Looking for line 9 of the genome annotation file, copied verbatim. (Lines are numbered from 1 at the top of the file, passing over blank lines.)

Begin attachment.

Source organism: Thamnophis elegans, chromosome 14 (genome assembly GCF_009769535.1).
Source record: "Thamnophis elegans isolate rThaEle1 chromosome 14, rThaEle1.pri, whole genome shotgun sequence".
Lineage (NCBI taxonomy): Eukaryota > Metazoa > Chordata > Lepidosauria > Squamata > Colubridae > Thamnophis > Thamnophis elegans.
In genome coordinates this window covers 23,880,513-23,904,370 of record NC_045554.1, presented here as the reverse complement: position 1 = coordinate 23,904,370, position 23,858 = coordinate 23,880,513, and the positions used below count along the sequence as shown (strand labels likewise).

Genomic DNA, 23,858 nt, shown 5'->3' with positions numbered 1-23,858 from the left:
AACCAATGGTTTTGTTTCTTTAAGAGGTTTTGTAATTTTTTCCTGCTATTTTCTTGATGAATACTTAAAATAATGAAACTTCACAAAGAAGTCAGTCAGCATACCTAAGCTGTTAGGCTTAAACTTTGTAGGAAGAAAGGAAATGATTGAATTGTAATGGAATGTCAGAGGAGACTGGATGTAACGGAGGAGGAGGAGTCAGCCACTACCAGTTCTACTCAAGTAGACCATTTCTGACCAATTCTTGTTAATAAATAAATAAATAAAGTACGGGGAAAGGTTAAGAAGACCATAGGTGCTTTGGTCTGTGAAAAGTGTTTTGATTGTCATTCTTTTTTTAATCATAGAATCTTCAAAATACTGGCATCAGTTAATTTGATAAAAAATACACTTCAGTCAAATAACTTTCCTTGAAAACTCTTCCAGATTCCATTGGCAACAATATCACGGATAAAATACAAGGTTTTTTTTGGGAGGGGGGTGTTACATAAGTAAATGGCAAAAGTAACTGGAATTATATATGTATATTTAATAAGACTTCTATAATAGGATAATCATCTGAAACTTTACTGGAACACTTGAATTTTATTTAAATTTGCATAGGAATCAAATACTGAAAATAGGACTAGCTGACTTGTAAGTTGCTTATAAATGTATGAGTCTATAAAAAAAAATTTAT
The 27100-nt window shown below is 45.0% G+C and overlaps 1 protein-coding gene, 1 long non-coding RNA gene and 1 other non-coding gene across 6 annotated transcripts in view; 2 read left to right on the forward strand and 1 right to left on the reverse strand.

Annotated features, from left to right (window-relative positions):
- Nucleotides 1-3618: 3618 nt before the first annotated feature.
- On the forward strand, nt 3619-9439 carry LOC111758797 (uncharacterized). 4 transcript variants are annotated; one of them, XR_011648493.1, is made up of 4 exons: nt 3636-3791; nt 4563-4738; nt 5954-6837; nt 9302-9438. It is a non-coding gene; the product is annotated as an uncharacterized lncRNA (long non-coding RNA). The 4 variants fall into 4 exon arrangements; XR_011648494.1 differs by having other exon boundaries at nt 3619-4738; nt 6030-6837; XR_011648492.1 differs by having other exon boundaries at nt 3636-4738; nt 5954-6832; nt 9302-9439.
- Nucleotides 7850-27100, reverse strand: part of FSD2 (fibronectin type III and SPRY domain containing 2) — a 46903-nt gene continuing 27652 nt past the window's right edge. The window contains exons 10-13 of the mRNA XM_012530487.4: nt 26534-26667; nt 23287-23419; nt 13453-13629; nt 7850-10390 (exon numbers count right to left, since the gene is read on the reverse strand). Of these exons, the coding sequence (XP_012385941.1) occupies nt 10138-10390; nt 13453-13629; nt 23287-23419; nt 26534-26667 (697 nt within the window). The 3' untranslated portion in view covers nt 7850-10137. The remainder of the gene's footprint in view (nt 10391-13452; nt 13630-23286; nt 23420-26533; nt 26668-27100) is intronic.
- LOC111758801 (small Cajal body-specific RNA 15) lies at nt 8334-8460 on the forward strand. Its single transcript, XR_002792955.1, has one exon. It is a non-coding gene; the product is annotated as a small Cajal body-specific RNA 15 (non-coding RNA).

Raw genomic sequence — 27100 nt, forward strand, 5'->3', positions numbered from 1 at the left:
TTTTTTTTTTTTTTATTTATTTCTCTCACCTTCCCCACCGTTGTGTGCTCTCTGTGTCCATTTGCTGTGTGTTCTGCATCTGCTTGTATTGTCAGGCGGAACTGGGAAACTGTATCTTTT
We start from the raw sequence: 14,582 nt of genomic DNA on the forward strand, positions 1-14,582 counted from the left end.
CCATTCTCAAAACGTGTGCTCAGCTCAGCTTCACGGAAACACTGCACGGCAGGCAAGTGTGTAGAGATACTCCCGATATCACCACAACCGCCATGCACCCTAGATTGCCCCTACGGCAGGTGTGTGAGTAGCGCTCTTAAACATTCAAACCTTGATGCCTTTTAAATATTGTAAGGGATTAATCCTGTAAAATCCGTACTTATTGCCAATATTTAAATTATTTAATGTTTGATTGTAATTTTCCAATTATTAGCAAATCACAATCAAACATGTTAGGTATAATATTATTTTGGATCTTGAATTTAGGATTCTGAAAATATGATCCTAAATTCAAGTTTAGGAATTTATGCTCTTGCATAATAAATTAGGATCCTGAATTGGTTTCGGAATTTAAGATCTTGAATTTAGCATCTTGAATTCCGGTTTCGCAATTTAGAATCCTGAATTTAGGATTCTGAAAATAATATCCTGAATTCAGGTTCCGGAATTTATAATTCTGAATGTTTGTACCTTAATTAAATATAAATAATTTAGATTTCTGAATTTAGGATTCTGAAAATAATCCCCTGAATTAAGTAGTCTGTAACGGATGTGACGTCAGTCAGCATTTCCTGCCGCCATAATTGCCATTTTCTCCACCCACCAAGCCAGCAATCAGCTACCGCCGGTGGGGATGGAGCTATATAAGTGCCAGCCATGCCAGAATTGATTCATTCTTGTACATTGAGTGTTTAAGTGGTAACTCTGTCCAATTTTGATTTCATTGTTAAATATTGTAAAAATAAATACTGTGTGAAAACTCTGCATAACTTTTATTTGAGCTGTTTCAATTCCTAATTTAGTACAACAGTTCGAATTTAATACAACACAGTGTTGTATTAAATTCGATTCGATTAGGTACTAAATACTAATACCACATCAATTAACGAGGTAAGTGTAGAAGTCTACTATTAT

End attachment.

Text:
- Nucleotides 1-3618: 3618 nt before the first annotated feature.